The Whisky Ambassador Guide: Absinthe

Driven by Lost Loch’s production of the first “Scottish absinthe” “Murmican” late last year,  some wondered what had driven the company to produce such an outdated spirit, particularly one with such a dramatic and notorious past. Moreover, surprisingly few self-designated spirits connoisseurs know anything at all about one of Europe’s classic spirits, especially considering its reputation for both opulence and the darker side of hedonism. Despite modern research and its disproving of this ‘dangerous’ name, we still see little consumption of gin and whisky’s more mysterious cousin. However, despite the dark exterior, we’re going to delve a little deeper into the character and history of the spirit, which has been largely banned until very recently. For those seeking adventure into what they drink, absinthe may well be the perfect tipple.

‘Murmican,’ named after a wicked traditional Scots fairy and modelled closely after the traditional Swiss recipe, will hopefully provide a welcome kick up the exterior for the potential of absinthe as a potential sales force, particularly as a result of its similarity in production to gin, and the wealth of gin distilleries that Scotland nowadays has in abundance. Made with grande wormwood, as in traditional absinthe, as well as green aniseed, fennel seed, star anise, bramble leaves and heather flower, ‘Murmican’ hopes to simultaneously harken back to the spirit of modernism rife throughout 19th century absinthe and introduce some Scottish spirit into the drink, pardon the pun.

Photography by Brendan Lim

Photograph by Brendan Lim – ©
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So, What is Absinthe? 

For most countries, there’s little to no legal definition of absinthe, meaning that producers are often able to sell products that diverge quite drastically from the ‘traditional’ methods of production and label them absinthe.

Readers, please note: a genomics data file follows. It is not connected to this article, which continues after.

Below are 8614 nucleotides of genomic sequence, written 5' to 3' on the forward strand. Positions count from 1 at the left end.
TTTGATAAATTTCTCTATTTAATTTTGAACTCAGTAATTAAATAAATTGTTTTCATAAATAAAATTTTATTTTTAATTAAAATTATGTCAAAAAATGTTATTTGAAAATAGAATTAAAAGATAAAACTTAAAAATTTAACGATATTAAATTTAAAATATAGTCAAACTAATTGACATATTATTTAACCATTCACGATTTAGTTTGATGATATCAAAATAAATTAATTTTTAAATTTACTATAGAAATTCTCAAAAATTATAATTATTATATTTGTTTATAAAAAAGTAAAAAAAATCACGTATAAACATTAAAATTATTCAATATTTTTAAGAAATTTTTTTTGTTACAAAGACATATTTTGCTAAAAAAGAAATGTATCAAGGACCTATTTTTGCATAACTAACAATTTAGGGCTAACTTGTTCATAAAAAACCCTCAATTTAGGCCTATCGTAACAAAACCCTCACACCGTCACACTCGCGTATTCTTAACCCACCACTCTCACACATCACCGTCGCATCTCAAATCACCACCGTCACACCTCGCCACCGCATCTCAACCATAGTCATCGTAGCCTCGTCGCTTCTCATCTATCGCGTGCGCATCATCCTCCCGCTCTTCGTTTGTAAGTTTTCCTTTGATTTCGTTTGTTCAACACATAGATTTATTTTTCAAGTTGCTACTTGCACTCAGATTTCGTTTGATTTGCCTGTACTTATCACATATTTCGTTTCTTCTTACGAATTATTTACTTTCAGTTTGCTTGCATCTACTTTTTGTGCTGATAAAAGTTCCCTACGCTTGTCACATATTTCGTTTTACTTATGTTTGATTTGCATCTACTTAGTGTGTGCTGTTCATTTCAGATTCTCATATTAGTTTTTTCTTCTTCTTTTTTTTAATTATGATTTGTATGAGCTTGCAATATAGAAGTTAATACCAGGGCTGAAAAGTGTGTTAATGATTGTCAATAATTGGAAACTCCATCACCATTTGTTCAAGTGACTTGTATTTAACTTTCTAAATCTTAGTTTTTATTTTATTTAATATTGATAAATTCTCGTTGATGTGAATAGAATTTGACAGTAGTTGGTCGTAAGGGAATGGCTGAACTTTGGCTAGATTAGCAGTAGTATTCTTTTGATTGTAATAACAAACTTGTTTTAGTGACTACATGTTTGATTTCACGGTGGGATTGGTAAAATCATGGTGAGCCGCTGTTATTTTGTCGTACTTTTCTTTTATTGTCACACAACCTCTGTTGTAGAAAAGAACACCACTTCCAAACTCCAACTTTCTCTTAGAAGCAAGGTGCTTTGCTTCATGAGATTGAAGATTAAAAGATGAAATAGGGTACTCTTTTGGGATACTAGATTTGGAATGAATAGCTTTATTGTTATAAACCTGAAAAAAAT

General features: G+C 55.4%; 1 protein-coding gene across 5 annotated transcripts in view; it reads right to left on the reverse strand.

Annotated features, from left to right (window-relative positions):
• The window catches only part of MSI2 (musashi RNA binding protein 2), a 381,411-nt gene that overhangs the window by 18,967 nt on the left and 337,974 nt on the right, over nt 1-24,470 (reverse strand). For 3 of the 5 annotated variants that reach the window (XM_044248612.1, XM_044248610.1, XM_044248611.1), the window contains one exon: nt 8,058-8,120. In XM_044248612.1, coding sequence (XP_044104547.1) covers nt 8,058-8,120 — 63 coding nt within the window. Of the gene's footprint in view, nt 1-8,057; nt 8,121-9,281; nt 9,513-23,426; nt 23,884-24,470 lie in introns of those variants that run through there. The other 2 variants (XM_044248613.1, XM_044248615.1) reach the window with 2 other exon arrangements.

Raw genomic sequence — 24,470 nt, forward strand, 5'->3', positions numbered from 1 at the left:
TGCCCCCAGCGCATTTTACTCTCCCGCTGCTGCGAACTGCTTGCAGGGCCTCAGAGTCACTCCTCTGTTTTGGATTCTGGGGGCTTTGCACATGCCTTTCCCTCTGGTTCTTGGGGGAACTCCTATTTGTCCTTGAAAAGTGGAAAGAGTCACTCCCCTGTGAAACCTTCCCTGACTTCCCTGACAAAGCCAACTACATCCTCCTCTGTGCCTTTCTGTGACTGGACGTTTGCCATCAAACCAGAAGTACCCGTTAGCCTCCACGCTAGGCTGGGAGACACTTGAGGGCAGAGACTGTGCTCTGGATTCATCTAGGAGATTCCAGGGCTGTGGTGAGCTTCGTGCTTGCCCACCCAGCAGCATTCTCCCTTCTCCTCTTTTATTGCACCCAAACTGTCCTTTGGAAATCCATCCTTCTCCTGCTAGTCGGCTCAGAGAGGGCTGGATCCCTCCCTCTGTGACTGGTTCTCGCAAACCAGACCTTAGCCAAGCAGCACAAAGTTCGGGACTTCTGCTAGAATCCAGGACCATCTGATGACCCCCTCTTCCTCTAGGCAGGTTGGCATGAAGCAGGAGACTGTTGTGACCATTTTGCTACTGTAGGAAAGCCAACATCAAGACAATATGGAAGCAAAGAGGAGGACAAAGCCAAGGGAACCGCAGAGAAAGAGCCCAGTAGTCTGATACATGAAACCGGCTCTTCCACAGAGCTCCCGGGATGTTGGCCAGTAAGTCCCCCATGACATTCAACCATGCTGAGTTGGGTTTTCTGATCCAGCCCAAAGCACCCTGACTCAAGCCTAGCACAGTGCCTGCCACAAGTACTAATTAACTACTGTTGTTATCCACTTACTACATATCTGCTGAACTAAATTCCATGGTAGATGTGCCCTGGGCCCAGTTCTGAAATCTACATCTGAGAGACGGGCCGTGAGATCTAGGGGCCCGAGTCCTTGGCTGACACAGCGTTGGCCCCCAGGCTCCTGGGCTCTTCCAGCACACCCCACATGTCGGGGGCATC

Nonetheless, two distinct ‘traditional’ processes exist for producing absinthe.

The first, via distillation, is similar to gin, in that Botanicals are macerated in distilled base alcohol before re-distillation to remove bitter bitter ingredients and principles. These give individual forms of absinthe their desired complexity and nature. This distillate, when it leaves the still, averages at about 72% ABV, which can be reduced and bottled off as ‘la blanche’ or la bleue absinthe.

Photography by Flickr user ‘scarymonkeyshow’ ©
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‘Traditional’ forms of absinthe, however, obtain a green colour from the chlorophyll contained within the whole herbs that are added typically during secondary maceration. These plants/herbs are likely to be petite wormwood, hyssop and melissa, amongst others. These steps provide the natural complexity typified by traditional absinthe, whilst the chlorophyll imparted by these plants acts similarly to tannins imparted to wine and brown liquors, including whisky. Like whisky, absinthe is said to increase in quality with age.

The second form of producing absinthe is via a cold-mix process, in a similar manner to how compound gin is made. This involves the simple blending of essential herbs and flavours as well as artificial colouring in simple commercial alcohol, in a manner similar to most flavoured vodkas.


Medicinal use of wormwood, the dominant and essential ingredient in absinthe, as juniper is with gin, dates all the way back to ancient Egypt, with wormwood extract being used. There was also likely a wormwood-flavoured wine (“absinthites oinos”) being served in ancient Greece.